This is the front cover of an undated (possibly 1920s or early 1930s) edition of "The Nürnberg Stove" published by A. Flanagan Company of Chicago.
The author is listed on the title page as Louise De La Ramé.
Maria Louise Ramé (1839-1908), an English novelist who wrote under the pen name Ouida (though apparently not in this instance).
She preferred to be known as Marie Louise de la Ramée, and her pen name came from "her own childish pronunciation" of Louise, according to Wikipedia. She wrote dozens of novels, children's books and short stories during her career. Her most famous books were probably "Under Two Flags," which was adapted to film five times between 1912 and 1936, and "A Dog of Flanders," which was filmed most recently in 1999, with Jack Warden and Jon Voight.
But, most importantly, Ouida was an animal lover and rescuer who owned dozens of dogs during her lifetime. After she died, her friends and admirers had a fountain for horses and dogs erected in her name. The fountain's inscription read:
"Her friends have erected this fountain in the place of her birth. Here may God's creatures whom she loved assuage her tender soul as they drink."
Circling back to "The Nürnberg Stove," the short novel is about August Strehla, a Tyrolean boy, who is devastated when his father sells the family's magnificent heirloom stove — created by Augustin Hirschvogel in 1532 in Nürnberg — in order to pay debts. So he stows away inside the stove on the journey to its new owner.
Ouida sets the scene wonderfully in the first passage of the novel:
August lived in a little town called Hall. Hall is a favorite name for several towns in Austria and in Germany: but this one especial little Hall, in the Upper Innthal, is one of the most charming Old World places that I know, and August for his part did not know any other. It has the green meadows and the green mountains all about it, and the gray-green glacier-fed water rushes by it. It has paved streets and enchanting little shops that have all latticed panes and iron gratings to them; it has a very grand old Gothic church, that has the noblest blendings of light and shadow, and marble tombs of dead knights, and a look of infinite strength and repose as a church should have.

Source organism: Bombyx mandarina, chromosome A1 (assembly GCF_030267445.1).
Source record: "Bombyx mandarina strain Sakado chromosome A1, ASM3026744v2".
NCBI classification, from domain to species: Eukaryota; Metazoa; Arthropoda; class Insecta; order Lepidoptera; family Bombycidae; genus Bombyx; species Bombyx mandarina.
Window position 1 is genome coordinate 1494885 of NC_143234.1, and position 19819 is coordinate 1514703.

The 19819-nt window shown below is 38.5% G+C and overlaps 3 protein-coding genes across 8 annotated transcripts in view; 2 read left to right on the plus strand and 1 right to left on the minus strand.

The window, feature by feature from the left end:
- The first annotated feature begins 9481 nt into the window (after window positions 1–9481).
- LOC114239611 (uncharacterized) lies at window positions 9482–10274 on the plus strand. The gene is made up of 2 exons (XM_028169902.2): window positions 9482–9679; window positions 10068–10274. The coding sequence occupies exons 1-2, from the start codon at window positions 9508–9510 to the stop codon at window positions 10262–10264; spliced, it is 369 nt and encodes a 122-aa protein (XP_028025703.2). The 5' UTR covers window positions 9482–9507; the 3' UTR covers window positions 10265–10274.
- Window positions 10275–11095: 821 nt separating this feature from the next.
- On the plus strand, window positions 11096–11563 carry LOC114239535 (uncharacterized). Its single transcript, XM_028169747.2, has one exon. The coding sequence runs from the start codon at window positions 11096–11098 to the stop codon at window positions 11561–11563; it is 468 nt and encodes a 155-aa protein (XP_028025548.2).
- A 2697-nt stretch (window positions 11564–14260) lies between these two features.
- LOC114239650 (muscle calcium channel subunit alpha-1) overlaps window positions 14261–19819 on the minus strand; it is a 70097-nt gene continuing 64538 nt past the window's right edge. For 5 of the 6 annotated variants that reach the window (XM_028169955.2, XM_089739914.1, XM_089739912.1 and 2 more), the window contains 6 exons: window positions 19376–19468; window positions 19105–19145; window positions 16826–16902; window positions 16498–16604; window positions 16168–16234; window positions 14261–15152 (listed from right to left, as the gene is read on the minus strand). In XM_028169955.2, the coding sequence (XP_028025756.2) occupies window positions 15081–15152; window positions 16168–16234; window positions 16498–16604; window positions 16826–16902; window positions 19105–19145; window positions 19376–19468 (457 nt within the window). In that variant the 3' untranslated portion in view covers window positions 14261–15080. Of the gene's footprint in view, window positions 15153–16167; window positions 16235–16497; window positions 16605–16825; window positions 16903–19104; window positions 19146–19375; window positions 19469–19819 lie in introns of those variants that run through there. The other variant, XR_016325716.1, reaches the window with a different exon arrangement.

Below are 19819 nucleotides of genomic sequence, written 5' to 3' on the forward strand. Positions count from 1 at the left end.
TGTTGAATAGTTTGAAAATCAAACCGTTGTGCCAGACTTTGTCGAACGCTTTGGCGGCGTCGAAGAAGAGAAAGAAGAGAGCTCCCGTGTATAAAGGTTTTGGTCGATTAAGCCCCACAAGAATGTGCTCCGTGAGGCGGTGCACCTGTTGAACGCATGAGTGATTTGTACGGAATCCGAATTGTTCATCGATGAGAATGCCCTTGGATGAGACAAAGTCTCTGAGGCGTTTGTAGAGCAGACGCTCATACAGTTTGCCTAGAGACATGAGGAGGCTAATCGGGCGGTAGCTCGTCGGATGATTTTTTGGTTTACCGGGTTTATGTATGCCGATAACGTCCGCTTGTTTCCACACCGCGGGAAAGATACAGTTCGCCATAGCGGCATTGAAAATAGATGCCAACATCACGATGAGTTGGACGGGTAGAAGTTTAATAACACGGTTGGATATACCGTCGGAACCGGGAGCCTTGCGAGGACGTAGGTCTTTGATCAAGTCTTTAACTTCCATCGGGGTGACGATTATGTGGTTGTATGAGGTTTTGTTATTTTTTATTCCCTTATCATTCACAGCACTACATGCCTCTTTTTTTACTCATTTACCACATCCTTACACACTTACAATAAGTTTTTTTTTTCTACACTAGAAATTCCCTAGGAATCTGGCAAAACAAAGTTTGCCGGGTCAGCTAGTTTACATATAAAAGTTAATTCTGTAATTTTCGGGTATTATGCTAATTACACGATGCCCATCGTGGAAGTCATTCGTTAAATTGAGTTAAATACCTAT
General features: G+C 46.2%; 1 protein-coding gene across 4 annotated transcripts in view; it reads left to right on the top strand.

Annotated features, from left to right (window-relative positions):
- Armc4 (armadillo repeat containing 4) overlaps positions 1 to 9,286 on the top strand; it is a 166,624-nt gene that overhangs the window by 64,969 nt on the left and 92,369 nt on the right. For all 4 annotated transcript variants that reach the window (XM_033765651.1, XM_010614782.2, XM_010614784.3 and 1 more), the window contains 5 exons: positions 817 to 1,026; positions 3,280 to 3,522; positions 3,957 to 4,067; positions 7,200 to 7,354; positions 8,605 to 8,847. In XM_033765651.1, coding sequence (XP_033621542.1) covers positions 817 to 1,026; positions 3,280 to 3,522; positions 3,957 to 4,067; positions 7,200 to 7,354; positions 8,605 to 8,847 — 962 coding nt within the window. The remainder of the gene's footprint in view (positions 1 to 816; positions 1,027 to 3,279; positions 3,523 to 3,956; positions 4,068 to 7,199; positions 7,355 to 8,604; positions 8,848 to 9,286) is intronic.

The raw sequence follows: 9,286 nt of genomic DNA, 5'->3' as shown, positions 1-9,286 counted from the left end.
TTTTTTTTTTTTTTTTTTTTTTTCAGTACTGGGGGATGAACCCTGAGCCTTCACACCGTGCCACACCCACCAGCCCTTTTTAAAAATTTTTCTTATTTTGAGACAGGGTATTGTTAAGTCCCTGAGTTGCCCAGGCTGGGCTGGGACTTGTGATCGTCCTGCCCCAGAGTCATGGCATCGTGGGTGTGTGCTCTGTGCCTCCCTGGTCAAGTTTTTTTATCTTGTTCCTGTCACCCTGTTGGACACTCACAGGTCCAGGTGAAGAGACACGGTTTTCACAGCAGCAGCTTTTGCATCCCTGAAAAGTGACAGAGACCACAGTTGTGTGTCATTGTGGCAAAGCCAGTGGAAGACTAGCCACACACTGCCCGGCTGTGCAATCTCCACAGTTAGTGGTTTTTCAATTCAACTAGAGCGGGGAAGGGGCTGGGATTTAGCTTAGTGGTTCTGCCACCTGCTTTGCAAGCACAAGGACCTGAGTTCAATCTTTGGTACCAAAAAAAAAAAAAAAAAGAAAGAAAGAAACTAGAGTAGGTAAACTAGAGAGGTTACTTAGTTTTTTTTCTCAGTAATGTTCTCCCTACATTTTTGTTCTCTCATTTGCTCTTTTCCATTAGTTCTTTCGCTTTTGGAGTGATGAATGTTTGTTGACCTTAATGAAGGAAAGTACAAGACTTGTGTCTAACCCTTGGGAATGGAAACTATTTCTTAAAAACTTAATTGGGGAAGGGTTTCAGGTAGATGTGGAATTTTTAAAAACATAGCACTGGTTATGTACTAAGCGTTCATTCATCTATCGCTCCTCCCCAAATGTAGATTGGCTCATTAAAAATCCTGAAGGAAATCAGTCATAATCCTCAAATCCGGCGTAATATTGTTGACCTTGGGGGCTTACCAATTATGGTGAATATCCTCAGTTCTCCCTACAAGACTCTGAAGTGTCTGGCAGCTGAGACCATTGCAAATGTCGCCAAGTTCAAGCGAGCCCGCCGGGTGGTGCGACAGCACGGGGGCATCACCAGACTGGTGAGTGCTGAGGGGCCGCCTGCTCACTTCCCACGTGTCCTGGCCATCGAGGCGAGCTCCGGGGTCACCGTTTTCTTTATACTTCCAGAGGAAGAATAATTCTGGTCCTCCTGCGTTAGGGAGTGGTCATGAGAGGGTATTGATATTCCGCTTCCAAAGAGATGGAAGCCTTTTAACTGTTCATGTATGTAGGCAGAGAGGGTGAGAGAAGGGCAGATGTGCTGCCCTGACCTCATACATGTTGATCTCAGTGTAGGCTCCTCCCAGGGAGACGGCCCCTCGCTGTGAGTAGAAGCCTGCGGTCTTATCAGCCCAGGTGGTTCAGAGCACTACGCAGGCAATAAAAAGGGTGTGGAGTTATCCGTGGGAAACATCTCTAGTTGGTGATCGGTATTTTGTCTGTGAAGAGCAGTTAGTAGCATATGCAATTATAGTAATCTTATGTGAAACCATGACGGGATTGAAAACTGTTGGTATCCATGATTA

Then there is the Tower1, black and white, rising out of greenery and looking down on a long wooden bridge and the broad rapid river; and there is an old schloss which has been made into a guard-house, with battlements and frescos and heraldic devices in gold and colors, and a man-at-arms carved in stone standing life-size in his niche and bearing his date 1530.
A little farther on, but close at hand, is a cloister with beautiful marble columns and tombs, and a colossal wood-carved Calvary, and beside that a small and very rich chapel: indeed, so full is the little town of the undisturbed past, that to walk in it is like opening a missal of the Middle Ages, all emblazoned and illuminated with saints and warriors, and it is so clean, and so still, and so noble, by reason of its monuments and its historic color, that I marvel much no one has ever cared to sing its praises. The old pious heroic life of an age at once more restful and more brave than ours still leaves its spirit there, and then there is the girdle of the mountains all around, and that alone means strength, peace, majesty.
In this little town a few years ago August Strehla lived with his people in the stone-paved irregular square where the grand church stands.
Hooked? If you are, Project Gutenberg offers the entire novel for free.
1. It's not clear to me whether Hall is an actual town or a figment of Ouida's imagination. In my edition, the illustration opposite the first page of the novel is labeled "Montze Tower," which doesn't come up in any online searches.